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Canal de Llangollen



Récord: 74 km

Tipo: Canales




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Continente: Europa

País: Reino Unido

Localización: Une Hurleston Junction con Llangollen

Año: 1805

Estado: Terminado

Descripción:El canal de Llangollen (galés: Camlas Llangollen) es un canal navegable que cruza la frontera entre Inglaterra y País de Gales. La vía fluvial une Llangollen en Denbighshire, norte de Gales, con Hurleston en el sur de Cheshire, a través de la ciudad de Ellesmere, Shropshire. En 2009 una sección de once millas del canal desde el puente de Gledrid cerca de Rhoswiel hasta las Cataratas de Horseshoe, que incluye el acueducto de Chirk y el acueducto de Pontcysyllte, fue declarada Patrimonio de la Humanidad por la UNESCO.


Llangollen Canal

The Llangollen Canal crosses the border between England and Wales. Its combination of picturesque countryside and breath-taking engineering draws visitors from far and wide - many of whom probably don't realise how close this beautiful canal once came to closure.

The Llangollen Canal crosses the border between England and Wales. Its combination of picturesque countryside and breath-taking engineering draws visitors from far and wide - many of whom probably don't realise how close this beautiful canal once came to closure.

The majestic Pontcysyllte Aqueduct, the tallest navigable aqueduct in Britain, which carries the canal over the river Dee, is a masterpiece of engineering and an icon of the Industrial Revolution. In 2009 along with 11 miles of canal and its associated structures, the aqueduct was awarded World Heritage Site status.

The aqueduct stands 126 feet high and has 19 arches that span 1007 feet in total. Whether crossing on foot or by boat the drop is dramatic The aqueduct is fed from the nearby Horseshoe Falls and holds an incredible 1.5 million litres of water.

The Llangollen Canal and its surrounding area has attracted visitors for 200 years. Why not walk from the town to Horseshoe Falls at Llantisillio or visit Chirk with its pairing of aqueduct and viaduct and short but surprisingly dark tunnel.


The Llangollen Canal leaves the Shropshire Union Canal just north of Nantwich in rural Cheshire and climbs through deserted Shropshire farmlands to cross the border into Wales near Chirk. It then cuts through increasingly hilly countryside to finish alongside the River Dee tumbling out of Snowdonia, just above Llangollen. It is 41 miles long and takes at least three days to cruise (one-way), more when busy.

The Llangollen, or just The Welsh as it is known to enthusiasts, is arguably the most beautiful canal in Britain, certainly it's the most popular. The scenery varies from isolated sheep pastures to ancient peat mosses, from tree lined lakes to the foothills of Snowdonia.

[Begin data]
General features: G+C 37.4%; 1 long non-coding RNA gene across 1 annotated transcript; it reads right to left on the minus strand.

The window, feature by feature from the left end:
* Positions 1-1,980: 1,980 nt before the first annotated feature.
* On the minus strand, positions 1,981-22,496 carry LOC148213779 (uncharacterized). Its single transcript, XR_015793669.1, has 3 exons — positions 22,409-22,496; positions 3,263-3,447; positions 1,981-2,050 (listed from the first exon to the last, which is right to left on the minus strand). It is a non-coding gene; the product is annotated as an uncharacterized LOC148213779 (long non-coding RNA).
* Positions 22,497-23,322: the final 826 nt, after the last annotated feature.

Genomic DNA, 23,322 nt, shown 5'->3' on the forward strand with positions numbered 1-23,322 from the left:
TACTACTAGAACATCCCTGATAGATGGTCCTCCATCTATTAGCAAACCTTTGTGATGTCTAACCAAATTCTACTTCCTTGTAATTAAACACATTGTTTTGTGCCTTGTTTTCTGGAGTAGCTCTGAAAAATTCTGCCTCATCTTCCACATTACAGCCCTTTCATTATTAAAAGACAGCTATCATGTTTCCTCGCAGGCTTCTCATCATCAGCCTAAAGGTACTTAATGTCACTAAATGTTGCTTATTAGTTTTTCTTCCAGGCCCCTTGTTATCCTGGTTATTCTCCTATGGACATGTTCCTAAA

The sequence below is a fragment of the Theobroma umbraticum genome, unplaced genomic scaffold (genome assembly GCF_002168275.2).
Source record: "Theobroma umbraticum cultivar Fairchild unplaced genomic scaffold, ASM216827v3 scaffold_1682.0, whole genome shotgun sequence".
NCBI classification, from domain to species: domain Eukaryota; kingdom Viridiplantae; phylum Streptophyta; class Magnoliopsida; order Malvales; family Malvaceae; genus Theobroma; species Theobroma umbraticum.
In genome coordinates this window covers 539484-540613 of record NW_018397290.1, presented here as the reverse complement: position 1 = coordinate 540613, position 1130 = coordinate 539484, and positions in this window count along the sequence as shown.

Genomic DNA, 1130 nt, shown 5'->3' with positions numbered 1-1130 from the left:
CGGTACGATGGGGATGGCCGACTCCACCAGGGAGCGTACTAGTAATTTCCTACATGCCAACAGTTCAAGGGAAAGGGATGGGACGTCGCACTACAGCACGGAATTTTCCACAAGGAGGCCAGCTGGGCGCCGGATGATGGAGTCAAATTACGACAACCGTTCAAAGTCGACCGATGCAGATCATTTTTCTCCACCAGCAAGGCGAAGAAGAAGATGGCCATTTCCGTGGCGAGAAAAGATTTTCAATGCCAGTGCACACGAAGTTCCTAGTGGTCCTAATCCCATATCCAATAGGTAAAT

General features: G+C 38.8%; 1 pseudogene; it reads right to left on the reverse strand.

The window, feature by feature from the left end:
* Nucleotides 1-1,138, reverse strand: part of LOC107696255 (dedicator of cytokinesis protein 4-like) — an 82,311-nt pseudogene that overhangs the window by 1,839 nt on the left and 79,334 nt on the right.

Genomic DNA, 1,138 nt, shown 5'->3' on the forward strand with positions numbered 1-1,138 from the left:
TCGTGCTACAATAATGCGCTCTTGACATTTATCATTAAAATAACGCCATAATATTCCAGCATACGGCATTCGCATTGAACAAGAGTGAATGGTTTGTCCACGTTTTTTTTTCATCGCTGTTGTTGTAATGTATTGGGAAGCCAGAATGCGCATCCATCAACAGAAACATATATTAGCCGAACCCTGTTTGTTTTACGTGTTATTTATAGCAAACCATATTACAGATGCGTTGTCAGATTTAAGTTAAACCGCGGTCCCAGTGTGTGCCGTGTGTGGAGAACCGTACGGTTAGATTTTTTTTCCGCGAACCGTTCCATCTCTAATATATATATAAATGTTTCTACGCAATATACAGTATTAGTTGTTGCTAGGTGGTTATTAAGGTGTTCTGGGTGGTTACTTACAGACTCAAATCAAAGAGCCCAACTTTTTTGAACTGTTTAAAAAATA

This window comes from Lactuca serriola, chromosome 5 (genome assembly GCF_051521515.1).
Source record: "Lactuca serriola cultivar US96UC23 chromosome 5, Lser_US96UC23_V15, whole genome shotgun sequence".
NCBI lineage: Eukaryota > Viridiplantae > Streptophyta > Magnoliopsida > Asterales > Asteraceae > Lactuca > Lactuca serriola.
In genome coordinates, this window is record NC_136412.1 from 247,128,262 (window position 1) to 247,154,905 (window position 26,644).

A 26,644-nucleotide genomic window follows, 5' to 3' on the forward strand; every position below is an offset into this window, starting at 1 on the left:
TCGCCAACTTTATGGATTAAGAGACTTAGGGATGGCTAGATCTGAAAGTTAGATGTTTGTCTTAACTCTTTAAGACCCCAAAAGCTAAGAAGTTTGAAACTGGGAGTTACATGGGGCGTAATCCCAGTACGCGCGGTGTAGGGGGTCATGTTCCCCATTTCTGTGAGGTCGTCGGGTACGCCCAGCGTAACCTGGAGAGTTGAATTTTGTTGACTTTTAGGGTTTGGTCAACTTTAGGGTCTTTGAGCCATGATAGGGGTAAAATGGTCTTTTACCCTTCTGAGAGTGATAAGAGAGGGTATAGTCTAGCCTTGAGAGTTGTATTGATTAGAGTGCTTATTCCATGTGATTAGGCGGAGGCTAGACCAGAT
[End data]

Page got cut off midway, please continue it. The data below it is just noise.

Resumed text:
Towns along the way include medieval Whitchurch with its half timbered buildings, the interesting market town of Ellesmere set in its own "Lake District", the fortified border town of Chirk and Llangollen itself, sat astride the River Dee, an ancient gateway to Wales beneath the ruins of Castel Dinas Bran.

The canal has three major engineering feats, two old, one modern. The 'pioneering masterpiece of engineering' by which the early civil engineers crossed the difficult landscape between Chirk and Llangollen has resulted in the 18 kilometre length being awarded World Heritage Site status by UNESCO in 2009.

The aqueducts at Chirk and Pontcysyllte were built by the engineers Thomas Telford and William Jessop and were among the first to use cast iron troughs to contain the canal.


The Llangollen Canal runs from the Shropshire Union Canal at Hurleston Junction to Llantysilio Bridge just beyond Llangollen, where it terminates into a feeder from the River Dee. The Llangollen Canal also links to the Montgomery Canal at Frankton Junction, and is 46 miles (74km) long and has 21 locks.

There are three arms, none with any locks:

Ellesmere Arm - open - 0.25 miles (0.4km)

Prees Branch - restored for 1.5 miles (2.4km) and 2.0 miles (3.2km) derelict.

Whitchurch Arm - restored for 0.25 miles (0.4km) and 0.75 (1.2km) proposed for restoration.

The maximum size of boat that can use the Llangollen Canal is

length: 73' 10" (22.51 metres) - Grindley Brook locks

width: 7' 0" (2.13 metres) - Hurleston Bottom Lock

headroom: 7' 0" (2.13 metres)

draught: 3' 11" (1.2 metres) - cill of Grindley Brook locks

Above Trevor, the canal shallows, and boats with a draught of more than 2' 9" (0.84 metres) will struggle, though historic narrow boats with a draught of 3' 0" (0.91 metres) have reached Llangollen.

A Sanitary Station key is required for Bridge 20 (Wrenbury Lift Bridge - electric)






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Inserción: 2016-12-21 19:12:52


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